Many Americans are not experts at managing finances and end up broke each month. The cycle of overspending leaves them poor, even if their income means they are considered above the poverty line. A third of households that bring in $75,000 or more a year live paycheck to paycheck, a recent survey from SunTrust Banks found.

A number of personal finance experts were asked the same question: What is the No. 1 reason people end up poor or in financial hardship? Read on to find out what problems they say are keeping you broke, as well as what they think you should do to improve your situation.

You’re stuck in a debt trap

“When you’re poor, it’s easy to get stuck in a debt trap because you’re desperate,” said Kristin Wong of personal finance website Brokepedia. “Whether it’s a payday loan, debt settlement scam, or even just using a credit card for an emergency, it’s easy to make rash decisions when you’re stressed, and these decisions usually keep people broke.”

You feel powerless

When you’re poor or in the middle of a financial hardship, it can make you feel powerless. But giving in to those feelings of helplessness will only hurt you, said A.J. Smith, vice president of content strategy and managing editor of SmartAsset, a personal finance technology company.

“By getting accurate, unbiased knowledge and advice, people can feel empowered and confident in their personal finance decisions,” Smith said. “They can then take steps to make a better financial future.”

You’re not making 
savings a priority

“In my own life, I saw the biggest financial stagnation when I wasn’t paying myself first, even when I had a nice-paying job,” said personal finance expert Philip Taylor of blog PT Money. “When you get paid, make sure you are saving those first few dollars for your future.

“Do it automatically each pay period, and you’re more likely to stick with it,” he said. “You get ahead financially by making savings a priority.”

You don’t course-correct 
your finances

“There’s almost always a cheaper or better way of doing something, but you have to get into the habit of questioning and challenging your current way of going about it,” said Stefanie O’Connell of personal finance website the Broke and Beautiful Life. “Use your creativity and critical-thinking skills to find and implement more cost-effective alternatives, whether it’s renegotiating your insurance rates, switching banks or planning your next vacation.”

You’re spending too much 
on housing

It might be time to consider moving to a smaller place. “Spending too much money on rent or a mortgage,” is the biggest reason people struggle financially, said Andy Josuweit, CEO of Student Loan Hero, a loan comparison service. “After living in New York City for a few years, I met dozens of young people who were ‘house poor.’

“These were people who make above-average incomes but end up spending too much on rent,” he said. “As a rule of thumb, you should try to keep housing costs under 20 percent of your income, as opposed to the 28 percent to 30 percent limit that most banks allow.”

You’re investing in stuff instead of yourself

Julie Rains, personal finance writer and founder of Investing to Thrive, also said that economic disadvantages play a big part in why some people are poor, but that’s not the only thing holding people back. “Others might find themselves in crises because they have repeatedly underinvested in areas with long-term benefits — (such as) professional career and education, savings, investments — and overinvested and overextended themselves in other areas, such as luxury products and upscale housing.”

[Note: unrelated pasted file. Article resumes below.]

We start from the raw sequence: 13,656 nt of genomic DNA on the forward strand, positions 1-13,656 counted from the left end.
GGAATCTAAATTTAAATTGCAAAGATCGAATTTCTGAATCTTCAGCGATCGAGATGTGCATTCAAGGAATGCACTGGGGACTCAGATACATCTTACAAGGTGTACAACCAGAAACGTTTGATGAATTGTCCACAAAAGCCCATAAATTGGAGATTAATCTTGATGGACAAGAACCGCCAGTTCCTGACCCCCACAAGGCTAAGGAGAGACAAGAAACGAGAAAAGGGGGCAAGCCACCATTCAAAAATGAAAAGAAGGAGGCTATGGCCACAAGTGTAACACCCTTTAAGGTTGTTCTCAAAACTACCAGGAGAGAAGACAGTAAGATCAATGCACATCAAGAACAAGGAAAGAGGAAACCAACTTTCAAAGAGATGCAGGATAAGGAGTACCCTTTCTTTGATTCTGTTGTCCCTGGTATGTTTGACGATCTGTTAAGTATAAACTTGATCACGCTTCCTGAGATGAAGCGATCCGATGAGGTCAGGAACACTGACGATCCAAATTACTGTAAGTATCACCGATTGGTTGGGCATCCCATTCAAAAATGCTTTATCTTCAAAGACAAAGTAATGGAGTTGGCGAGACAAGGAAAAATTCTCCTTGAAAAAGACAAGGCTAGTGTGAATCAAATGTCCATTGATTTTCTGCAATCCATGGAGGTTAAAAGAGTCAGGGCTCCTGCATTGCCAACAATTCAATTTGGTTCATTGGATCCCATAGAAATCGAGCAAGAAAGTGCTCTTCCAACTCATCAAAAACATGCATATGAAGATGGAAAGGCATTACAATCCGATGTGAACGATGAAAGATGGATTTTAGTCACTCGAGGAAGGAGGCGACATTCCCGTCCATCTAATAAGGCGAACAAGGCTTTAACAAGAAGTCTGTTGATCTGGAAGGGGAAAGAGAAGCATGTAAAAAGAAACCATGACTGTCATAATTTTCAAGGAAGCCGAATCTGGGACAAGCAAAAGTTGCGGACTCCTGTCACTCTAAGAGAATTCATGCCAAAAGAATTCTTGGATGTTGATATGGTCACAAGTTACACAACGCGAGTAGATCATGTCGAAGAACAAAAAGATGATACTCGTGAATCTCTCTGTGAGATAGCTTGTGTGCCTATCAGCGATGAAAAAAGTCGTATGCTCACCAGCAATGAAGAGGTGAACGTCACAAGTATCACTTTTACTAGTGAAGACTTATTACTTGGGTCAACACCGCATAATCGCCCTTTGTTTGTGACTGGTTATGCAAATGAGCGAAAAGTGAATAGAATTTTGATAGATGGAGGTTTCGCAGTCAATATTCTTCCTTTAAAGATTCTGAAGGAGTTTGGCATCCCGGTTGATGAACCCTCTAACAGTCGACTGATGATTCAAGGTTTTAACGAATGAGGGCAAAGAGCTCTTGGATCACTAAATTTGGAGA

You’re trying to get rich quick

Too many people are looking for the quick and easy way out of poverty and are trying to get rich quick, said Jon Dulin, founder of Money Smart Guides. “Whether it be a hot stock, a job or business idea, too many of us chase the idea that we can come into extraordinary wealth overnight,” Dulin said.

“Sadly, it doesn’t work this way,” he said. “You have to put in the hard work to become rich. We see the rich now thinking they got lucky or made it without much work. But we don’t see behind the scenes at just how much work they put in to get where they are.”

You buy depreciating assets

“One of the main reasons that people can become poor is that they focus their time on buying depreciating assets like cars, ATVs, boats, etc.,” said Deacon Hayes, personal finance blogger at Well Kept Wallet. “Because of this, they have little resources to build wealth and, therefore, they continue to live paycheck to paycheck.”

How can people fix this problem? “Focus on buying appreciating assets like stocks and real estate, which would grow over time and eventually give them more resources so that they are no longer living in poverty,” Hayes said.

You’re paying too much 
for your cellphone

Lance Cothern of Money Manifesto said that the No. 1 reason people end up broke is that “they buy cellphones and cellphone plans they can’t afford.” Instead of opting for a top-of-the-line smartphone and unlimited data, he said, “People should stick with cheaper phone carriers that have affordable rate plans, no contracts and lower-cost phones that you aren’t pressured to upgrade every year or two.

“You can get phone plans that only cost $10 a month plus taxes for a simple unlimited talk-and-text plan if you look in the right places,” Cothern said. “That definitely beats $100 a month plus expensive upgrade fees to get the latest iPhone.”

You spend more money 
than you make

Nick Loper, founder of Side Hustle Nation, said the root cause of being broke is nearly always the same: People “spend more than they make.” “As far as I know, that’s the only cause of bankruptcy,” Loper said.

“The good news is you can tackle this from both sides of the equation,” he said. “Spend less to live within your means and work to earn more so you have more financial breathing room.”

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